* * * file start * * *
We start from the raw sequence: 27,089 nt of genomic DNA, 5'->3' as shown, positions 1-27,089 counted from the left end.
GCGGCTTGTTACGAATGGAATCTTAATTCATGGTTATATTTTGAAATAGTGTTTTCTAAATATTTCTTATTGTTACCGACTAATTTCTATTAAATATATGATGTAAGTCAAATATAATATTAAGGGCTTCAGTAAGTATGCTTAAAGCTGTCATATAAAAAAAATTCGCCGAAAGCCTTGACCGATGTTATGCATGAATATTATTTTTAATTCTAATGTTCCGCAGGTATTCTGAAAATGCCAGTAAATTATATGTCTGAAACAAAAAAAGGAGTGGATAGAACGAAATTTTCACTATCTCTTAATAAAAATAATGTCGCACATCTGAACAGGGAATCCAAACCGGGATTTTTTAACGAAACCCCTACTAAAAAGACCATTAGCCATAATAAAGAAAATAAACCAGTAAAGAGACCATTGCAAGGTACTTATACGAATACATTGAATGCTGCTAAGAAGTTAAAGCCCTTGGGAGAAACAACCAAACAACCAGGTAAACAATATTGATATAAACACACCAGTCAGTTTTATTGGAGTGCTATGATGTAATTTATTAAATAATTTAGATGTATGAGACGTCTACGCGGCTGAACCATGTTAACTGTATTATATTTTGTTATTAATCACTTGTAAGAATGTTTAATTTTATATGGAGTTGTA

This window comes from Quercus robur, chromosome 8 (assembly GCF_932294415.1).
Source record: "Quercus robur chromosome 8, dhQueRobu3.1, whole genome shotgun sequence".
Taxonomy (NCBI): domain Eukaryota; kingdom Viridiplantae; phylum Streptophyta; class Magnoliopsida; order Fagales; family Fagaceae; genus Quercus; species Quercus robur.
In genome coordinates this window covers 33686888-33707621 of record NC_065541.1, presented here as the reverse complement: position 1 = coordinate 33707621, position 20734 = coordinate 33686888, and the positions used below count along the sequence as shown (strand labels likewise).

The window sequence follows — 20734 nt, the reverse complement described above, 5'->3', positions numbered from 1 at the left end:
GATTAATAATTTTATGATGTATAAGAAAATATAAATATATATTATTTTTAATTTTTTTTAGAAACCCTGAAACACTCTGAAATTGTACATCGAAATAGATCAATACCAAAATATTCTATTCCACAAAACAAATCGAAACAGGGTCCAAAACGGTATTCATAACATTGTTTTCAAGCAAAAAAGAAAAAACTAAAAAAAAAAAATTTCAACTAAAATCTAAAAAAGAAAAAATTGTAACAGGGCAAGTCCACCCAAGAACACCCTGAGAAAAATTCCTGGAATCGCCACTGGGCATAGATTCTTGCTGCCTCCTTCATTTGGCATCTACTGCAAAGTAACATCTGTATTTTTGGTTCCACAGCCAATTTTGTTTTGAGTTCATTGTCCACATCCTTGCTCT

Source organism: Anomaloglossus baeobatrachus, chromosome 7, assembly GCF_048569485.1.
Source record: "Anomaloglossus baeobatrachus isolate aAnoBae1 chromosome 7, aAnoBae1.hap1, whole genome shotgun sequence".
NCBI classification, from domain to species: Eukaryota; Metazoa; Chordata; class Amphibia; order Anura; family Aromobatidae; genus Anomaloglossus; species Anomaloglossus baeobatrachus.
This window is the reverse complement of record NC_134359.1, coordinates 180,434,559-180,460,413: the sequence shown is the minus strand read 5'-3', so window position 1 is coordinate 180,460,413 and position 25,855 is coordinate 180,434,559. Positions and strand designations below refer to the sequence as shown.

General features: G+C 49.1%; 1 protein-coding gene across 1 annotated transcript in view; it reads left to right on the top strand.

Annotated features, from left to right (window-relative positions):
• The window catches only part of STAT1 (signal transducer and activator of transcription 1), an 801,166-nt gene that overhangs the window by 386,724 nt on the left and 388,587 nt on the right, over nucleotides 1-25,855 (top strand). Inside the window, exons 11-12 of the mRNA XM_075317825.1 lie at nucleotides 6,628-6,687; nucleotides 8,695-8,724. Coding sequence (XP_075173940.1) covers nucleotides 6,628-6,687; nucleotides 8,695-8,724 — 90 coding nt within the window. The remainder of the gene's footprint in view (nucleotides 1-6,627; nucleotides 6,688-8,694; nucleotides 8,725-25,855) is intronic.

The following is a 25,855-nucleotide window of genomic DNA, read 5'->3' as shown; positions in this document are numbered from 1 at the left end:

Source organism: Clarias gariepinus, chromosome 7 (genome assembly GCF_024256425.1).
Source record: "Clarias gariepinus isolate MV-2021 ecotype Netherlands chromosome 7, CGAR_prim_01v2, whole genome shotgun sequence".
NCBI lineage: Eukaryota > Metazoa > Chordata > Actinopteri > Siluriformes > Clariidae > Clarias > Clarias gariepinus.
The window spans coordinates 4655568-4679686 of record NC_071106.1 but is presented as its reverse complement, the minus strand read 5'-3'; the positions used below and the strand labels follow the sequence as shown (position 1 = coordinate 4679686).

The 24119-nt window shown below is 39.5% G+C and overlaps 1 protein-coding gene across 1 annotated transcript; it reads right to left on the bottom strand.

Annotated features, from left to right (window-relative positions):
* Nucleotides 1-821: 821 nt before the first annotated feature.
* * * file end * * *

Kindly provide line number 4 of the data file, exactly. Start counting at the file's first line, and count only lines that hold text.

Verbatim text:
Source record: "Quercus robur chromosome 8, dhQueRobu3.1, whole genome shotgun sequence".